Dopamine receptor genes and evolutionary differentiation in the domestication of fighting cocks and long-crowing chickens
KAUST DepartmentBiological and Environmental Sciences and Engineering (BESE) Division
Computational Bioscience Research Center (CBRC)
MetadataShow full item record
AbstractThe chicken domestication process represents a typical model of artificial selection, and gives significant insight into the general understanding of the influence of artificial selection on recognizable phenotypes. Two Japanese domesticated chicken varieties, the fighting cock (Shamo) and the long-crowing chicken (Naganakidori), have been selectively bred for dramatically different phenotypes. The former has been selected exclusively for aggressiveness and the latter for long crowing with an obedient sitting posture. To understand the particular mechanism behind these genetic changes during domestication, we investigated the degree of genetic differentiation in the aforementioned chickens, focusing on dopamine receptor D2, D3, and D4 genes. We studied other ornamental chickens such as Chabo chickens as a reference for comparison. When genetic differentiation was measured by an index of nucleotide differentiation (NST) newly devised in this study, we found that the NST value of DRD4 for Shamo (0.072) was distinctively larger than those of the other genes among the three populations, suggesting that aggressiveness has been selected for in Shamo by collecting a variety of single nucleotide polymorphisms. In addition, we found that in DRD4 in Naganakidori, there is a deletion variant of one proline at the 24th residue in the repeat of nine prolines of exon 1. We thus conclude that artificial selection has operated on these different kinds of genetic variation in the DRD4 genes of Shamo and Naganakidori so strongly that the two domesticated varieties have differentiated to obtain their present opposite features in a relatively short period of time. © 2014 Komiyama et al.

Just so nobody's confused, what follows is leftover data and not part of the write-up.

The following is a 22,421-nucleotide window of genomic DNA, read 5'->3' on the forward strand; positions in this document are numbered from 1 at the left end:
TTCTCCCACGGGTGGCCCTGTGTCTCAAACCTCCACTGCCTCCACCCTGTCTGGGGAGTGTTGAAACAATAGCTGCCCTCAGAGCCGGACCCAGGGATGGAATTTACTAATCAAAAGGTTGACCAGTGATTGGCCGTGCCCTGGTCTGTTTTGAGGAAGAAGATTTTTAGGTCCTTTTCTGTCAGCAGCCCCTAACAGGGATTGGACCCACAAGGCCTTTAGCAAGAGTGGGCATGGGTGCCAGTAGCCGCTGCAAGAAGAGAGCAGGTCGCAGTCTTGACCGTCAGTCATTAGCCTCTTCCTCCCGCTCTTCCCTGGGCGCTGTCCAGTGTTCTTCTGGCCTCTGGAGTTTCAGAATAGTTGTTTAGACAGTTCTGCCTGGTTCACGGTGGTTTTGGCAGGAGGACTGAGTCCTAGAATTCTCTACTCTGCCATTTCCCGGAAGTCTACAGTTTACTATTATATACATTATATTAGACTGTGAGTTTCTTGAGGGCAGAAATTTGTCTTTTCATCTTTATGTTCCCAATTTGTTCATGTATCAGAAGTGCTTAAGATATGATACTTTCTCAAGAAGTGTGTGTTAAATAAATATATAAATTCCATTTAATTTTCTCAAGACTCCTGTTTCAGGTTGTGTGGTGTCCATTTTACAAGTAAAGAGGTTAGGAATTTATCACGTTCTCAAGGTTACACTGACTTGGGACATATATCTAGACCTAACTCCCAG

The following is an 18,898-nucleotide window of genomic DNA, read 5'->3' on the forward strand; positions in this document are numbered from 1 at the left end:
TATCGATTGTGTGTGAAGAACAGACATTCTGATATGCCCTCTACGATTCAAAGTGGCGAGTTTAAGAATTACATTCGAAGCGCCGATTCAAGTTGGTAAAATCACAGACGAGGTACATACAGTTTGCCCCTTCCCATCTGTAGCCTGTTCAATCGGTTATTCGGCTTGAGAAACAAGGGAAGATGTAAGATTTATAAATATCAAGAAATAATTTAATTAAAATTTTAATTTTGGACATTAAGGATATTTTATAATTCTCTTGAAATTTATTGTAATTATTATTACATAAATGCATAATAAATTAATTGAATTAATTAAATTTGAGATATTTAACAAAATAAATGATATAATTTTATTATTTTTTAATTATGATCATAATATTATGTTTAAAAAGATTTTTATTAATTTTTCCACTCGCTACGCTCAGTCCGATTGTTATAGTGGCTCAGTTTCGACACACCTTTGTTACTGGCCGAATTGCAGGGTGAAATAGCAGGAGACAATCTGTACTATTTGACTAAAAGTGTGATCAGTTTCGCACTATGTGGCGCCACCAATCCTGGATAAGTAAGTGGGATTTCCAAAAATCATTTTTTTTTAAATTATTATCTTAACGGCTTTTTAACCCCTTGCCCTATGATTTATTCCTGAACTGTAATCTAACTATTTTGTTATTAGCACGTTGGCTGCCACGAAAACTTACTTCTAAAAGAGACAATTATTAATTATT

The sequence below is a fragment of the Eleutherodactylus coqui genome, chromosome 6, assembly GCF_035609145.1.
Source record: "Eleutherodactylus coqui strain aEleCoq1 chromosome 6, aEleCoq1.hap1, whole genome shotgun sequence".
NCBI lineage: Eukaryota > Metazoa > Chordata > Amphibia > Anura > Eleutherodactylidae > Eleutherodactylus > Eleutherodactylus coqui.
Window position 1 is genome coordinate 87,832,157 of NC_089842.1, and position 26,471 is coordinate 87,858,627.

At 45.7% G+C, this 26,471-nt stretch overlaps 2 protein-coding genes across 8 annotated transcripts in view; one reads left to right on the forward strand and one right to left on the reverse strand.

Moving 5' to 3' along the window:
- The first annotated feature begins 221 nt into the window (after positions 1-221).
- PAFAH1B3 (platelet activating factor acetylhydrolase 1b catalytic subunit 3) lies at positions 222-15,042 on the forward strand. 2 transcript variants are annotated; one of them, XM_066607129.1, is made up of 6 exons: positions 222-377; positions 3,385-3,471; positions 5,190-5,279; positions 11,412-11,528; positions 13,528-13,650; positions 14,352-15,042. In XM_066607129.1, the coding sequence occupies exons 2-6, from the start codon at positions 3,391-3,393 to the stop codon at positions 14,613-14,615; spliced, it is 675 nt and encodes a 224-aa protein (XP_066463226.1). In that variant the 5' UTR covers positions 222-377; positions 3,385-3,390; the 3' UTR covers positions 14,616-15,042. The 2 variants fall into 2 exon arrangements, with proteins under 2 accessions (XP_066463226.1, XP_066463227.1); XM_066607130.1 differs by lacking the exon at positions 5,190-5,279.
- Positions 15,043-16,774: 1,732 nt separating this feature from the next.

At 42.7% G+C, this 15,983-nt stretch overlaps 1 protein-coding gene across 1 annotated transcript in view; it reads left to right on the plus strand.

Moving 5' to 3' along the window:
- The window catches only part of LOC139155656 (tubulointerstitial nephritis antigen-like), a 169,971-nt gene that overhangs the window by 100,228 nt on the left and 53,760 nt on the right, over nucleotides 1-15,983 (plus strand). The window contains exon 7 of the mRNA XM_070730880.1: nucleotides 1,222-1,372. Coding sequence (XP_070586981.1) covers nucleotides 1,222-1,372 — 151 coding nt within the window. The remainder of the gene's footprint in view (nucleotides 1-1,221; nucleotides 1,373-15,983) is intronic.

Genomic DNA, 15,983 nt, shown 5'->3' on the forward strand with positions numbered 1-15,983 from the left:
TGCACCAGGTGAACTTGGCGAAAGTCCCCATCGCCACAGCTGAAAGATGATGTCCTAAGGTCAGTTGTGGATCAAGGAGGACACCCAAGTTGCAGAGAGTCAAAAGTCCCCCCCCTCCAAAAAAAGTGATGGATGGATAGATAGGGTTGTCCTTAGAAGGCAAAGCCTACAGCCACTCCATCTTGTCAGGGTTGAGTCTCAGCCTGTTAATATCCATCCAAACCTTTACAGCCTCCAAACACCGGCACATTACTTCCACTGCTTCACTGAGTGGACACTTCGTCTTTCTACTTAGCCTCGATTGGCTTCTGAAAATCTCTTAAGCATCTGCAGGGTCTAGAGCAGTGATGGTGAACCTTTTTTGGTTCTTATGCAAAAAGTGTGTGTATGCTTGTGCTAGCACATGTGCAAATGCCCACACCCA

CitationKomiyama T, Iwama H, Osada N, Nakamura Y, Kobayashi H, et al. (2014) Dopamine Receptor Genes and Evolutionary Differentiation in the Domestication of Fighting Cocks and Long-Crowing Chickens. PLoS ONE 9: e101778. doi:10.1371/journal.pone.0101778.
PublisherPublic Library of Science (PLoS)
PubMed Central IDPMC4117491
Except where otherwise noted, this item's license is described as This is an open-access article distributed under the terms of the Creative Commons Attribution License (http://creativecommons.org/licenses/by/4.0/) , which permits unrestricted use, distribution, and reproduction in any medium, provided the original author and source are credited.
- Japanese domesticated chickens have been derived from Shamo traditional fighting cocks.
- Authors: Komiyama T, Ikeo K, Tateno Y, Gojobori T
- Issue date: 2004 Oct
- The evolutionary origin of long-crowing chicken: its evolutionary relationship with fighting cocks disclosed by the mtDNA sequence analysis.
- Authors: Komiyama T, Ikeo K, Gojobori T
- Issue date: 2004 May 26
- aCGH Analysis to Estimate Genetic Variations among Domesticated Chickens.
- Authors: Komiyama T, Lin M, Ogura A
- Issue date: 2016
- Polymorphism of dopamine receptor D4 exon I corresponding region in chicken.
- Authors: Sugiyama A, Inoue-Murayama M, Miwa M, Ohashi R, Kayang BB, Mizutani M, Nirasawa K, Odai M, Minezawa M, Watanabe S, Ito S
- Issue date: 2004 Sep
- Multiple maternal origins of Indonesian crowing chickens revealed by mitochondrial DNA analysis.
- Authors: Ulfah M, Perwitasari D, Jakaria J, Muladno M, Farajallah A
- Issue date: 2017 Mar